There are basically two groups of players. Group 1 goes to the high school weight training sessions and calls it a day.
Group 2 goes to the high school weight training sessions but mostly just there to be visible. Then they go lift with their personal trainer, after that they go work with their speed & agility trainer, then go to a field to work on routes, throwing mechanics and timing. They do this 4-5 days per week during the summer and go to college camps on Sat and/or Sun. Many of them work with position specific instructors to perfect their technique.
 

bigkat

Active member
There are basically two groups of players. Group 1 goes to the high school weight training sessions and calls it a day.
Group 2 goes to the high school weight training sessions but mostly just there to be visible. Then they go lift with their personal trainer, after that they go work with their speed & agility trainer, then go to a field to work on routes, throwing mechanics and timing. They do this 4-5 days per week during the summer and go to college camps on Sat and/or Sun. Many of them work with position specific instructors to perfect their technique.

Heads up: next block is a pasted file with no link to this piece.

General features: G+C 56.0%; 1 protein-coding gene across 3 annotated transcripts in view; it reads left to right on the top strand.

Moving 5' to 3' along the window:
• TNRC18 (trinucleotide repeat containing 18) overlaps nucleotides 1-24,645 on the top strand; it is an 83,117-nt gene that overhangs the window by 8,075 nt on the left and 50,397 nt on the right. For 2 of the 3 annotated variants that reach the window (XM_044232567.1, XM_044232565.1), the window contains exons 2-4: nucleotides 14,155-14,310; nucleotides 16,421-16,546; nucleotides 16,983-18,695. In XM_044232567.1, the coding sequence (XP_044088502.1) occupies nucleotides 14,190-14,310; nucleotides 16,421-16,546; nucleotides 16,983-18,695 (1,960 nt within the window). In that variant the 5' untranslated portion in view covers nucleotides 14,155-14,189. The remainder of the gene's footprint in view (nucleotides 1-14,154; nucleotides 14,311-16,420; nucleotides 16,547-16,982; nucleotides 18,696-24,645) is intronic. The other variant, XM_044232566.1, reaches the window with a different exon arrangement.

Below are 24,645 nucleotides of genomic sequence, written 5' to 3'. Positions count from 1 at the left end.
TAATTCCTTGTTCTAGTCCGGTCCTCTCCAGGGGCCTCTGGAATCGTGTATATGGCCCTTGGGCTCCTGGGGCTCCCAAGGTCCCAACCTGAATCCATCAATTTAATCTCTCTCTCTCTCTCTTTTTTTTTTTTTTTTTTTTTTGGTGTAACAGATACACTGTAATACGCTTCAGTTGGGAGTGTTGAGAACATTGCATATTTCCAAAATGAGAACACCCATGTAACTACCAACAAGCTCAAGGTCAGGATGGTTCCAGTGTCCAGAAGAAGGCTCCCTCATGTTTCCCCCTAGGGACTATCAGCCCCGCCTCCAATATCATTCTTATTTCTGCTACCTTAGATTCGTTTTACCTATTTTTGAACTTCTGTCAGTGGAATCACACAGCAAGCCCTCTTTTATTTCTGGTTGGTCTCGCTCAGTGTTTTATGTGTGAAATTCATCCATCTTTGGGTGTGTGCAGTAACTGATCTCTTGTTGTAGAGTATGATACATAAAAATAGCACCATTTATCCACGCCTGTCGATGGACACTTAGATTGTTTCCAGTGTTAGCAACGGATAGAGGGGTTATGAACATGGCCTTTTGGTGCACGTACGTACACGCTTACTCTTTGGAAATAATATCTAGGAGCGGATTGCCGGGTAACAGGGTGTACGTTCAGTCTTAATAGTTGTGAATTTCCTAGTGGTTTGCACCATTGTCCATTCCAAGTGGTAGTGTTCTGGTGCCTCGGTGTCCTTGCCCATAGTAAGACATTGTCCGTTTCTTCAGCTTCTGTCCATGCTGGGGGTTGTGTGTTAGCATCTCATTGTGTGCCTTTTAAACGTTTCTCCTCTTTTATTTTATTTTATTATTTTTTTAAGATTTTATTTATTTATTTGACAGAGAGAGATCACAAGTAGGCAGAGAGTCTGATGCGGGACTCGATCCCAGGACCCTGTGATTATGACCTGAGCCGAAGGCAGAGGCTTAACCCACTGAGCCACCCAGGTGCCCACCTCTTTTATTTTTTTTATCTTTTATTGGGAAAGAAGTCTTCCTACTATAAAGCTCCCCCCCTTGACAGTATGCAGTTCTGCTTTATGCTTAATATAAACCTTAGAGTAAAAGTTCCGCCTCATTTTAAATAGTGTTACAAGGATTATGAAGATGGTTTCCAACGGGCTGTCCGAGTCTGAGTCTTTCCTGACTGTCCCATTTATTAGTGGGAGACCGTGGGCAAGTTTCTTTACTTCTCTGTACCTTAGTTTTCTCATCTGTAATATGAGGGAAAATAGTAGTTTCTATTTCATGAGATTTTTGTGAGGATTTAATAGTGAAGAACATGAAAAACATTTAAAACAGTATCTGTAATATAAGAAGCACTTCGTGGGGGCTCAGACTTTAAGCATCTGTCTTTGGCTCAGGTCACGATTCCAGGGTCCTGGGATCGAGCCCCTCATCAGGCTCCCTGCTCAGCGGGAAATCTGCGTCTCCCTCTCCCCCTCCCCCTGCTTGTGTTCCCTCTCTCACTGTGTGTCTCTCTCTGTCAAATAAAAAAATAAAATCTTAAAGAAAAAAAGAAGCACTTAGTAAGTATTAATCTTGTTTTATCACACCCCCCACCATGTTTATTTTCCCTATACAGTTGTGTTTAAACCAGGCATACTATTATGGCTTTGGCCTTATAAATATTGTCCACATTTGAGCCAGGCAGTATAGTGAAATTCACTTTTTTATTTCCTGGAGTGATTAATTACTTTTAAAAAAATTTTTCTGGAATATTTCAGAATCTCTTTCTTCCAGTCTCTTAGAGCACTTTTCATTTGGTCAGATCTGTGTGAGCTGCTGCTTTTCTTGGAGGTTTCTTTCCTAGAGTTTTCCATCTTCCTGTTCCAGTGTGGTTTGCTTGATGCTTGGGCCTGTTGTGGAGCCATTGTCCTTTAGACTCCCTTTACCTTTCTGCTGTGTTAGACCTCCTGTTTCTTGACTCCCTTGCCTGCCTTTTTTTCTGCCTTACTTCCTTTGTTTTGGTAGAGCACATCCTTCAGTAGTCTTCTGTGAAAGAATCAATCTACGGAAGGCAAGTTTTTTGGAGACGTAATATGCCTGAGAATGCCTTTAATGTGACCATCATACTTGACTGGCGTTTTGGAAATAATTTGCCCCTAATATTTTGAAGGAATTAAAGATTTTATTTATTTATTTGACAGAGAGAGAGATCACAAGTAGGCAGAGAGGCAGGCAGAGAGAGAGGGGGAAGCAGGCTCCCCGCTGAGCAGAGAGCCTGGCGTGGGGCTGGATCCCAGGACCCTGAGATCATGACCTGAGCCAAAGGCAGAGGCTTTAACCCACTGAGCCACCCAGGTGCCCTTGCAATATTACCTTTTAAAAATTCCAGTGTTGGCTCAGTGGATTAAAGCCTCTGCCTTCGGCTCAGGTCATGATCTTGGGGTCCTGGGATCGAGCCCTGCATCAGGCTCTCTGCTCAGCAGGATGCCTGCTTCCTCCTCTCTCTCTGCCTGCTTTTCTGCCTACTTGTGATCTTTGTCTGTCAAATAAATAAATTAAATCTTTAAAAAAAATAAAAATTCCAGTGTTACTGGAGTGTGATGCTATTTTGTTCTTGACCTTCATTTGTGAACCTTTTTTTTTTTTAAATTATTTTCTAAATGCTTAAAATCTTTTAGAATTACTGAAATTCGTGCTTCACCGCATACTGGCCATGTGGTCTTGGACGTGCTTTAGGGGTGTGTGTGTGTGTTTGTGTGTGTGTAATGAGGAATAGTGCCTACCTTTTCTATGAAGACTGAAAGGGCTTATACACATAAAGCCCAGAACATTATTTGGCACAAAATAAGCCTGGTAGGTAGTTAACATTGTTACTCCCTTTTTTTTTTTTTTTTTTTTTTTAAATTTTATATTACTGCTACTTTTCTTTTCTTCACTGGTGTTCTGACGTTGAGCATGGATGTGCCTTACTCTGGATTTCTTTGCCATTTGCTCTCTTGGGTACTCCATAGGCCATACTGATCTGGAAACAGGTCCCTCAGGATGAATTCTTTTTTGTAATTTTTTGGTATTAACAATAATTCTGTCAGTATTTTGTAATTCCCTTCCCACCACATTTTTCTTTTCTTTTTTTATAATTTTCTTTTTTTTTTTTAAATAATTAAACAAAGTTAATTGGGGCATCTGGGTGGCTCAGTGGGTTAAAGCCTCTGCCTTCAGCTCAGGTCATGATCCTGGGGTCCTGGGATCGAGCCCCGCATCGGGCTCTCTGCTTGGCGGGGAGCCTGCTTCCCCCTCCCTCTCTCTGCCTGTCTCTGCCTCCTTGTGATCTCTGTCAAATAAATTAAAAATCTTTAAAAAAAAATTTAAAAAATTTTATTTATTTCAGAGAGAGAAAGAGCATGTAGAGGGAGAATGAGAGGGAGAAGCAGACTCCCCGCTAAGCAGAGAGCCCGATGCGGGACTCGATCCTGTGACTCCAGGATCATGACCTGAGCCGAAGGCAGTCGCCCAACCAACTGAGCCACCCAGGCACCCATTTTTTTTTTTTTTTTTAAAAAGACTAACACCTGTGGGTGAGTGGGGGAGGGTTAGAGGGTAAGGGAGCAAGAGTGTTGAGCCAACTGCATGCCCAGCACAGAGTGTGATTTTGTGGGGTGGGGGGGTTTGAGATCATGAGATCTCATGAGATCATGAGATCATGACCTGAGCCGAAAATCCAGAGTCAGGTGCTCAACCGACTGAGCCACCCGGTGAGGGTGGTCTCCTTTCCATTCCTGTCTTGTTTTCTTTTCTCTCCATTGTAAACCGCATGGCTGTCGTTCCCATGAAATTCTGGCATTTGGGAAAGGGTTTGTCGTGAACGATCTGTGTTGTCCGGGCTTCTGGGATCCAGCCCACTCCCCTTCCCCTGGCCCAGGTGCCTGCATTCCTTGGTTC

group one is more important to come together as a team...… group two is for players that are more into themselves...…
 

sportfan97

Member
There are basically two groups of players. Group 1 goes to the high school weight training sessions and calls it a day.
Group 2 goes to the high school weight training sessions but mostly just there to be visible. Then they go lift with their personal trainer, after that they go work with their speed & agility trainer, then go to a field to work on routes, throwing mechanics and timing. They do this 4-5 days per week during the summer and go to college camps on Sat and/or Sun. Many of them work with position specific instructors to perfect their technique.
If an athlete needs that much individual training for strength,conditioning, speed, and agility I would say their football teams strength and conditioning program is seriously lacking or mommy and daddy have a whole lot of money to waste trying to get Jr a football scholarship.